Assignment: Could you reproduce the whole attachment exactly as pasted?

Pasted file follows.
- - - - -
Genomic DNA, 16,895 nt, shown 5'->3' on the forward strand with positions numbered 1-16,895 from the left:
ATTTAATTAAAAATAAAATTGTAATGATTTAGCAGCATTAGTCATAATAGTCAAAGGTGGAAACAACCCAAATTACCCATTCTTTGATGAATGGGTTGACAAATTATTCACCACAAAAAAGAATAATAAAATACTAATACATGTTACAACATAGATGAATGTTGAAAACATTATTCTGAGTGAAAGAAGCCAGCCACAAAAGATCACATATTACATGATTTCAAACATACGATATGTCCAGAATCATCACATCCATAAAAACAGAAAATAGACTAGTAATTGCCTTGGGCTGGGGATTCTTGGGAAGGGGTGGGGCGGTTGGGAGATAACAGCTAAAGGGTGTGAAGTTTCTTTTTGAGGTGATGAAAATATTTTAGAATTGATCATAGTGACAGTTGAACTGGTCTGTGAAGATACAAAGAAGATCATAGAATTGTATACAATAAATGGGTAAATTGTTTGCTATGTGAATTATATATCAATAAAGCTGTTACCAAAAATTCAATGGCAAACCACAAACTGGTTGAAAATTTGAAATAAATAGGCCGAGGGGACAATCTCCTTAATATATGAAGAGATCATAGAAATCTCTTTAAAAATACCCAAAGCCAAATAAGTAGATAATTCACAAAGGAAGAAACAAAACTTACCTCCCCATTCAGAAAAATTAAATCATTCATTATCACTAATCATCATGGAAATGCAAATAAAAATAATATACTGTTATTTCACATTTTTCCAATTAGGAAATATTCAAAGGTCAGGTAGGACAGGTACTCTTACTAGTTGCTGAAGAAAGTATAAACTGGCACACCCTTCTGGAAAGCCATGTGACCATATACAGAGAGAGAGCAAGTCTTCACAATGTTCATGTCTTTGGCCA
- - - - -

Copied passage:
Genomic DNA, 16,895 nt, shown 5'->3' on the forward strand with positions numbered 1-16,895 from the left:
ATTTAATTAAAAATAAAATTGTAATGATTTAGCAGCATTAGTCATAATAGTCAAAGGTGGAAACAACCCAAATTACCCATTCTTTGATGAATGGGTTGACAAATTATTCACCACAAAAAAGAATAATAAAATACTAATACATGTTACAACATAGATGAATGTTGAAAACATTATTCTGAGTGAAAGAAGCCAGCCACAAAAGATCACATATTACATGATTTCAAACATACGATATGTCCAGAATCATCACATCCATAAAAACAGAAAATAGACTAGTAATTGCCTTGGGCTGGGGATTCTTGGGAAGGGGTGGGGCGGTTGGGAGATAACAGCTAAAGGGTGTGAAGTTTCTTTTTGAGGTGATGAAAATATTTTAGAATTGATCATAGTGACAGTTGAACTGGTCTGTGAAGATACAAAGAAGATCATAGAATTGTATACAATAAATGGGTAAATTGTTTGCTATGTGAATTATATATCAATAAAGCTGTTACCAAAAATTCAATGGCAAACCACAAACTGGTTGAAAATTTGAAATAAATAGGCCGAGGGGACAATCTCCTTAATATATGAAGAGATCATAGAAATCTCTTTAAAAATACCCAAAGCCAAATAAGTAGATAATTCACAAAGGAAGAAACAAAACTTACCTCCCCATTCAGAAAAATTAAATCATTCATTATCACTAATCATCATGGAAATGCAAATAAAAATAATATACTGTTATTTCACATTTTTCCAATTAGGAAATATTCAAAGGTCAGGTAGGACAGGTACTCTTACTAGTTGCTGAAGAAAGTATAAACTGGCACACCCTTCTGGAAAGCCATGTGACCATATACAGAGAGAGAGCAAGTCTTCACAATGTTCATGTCTTTGGCCA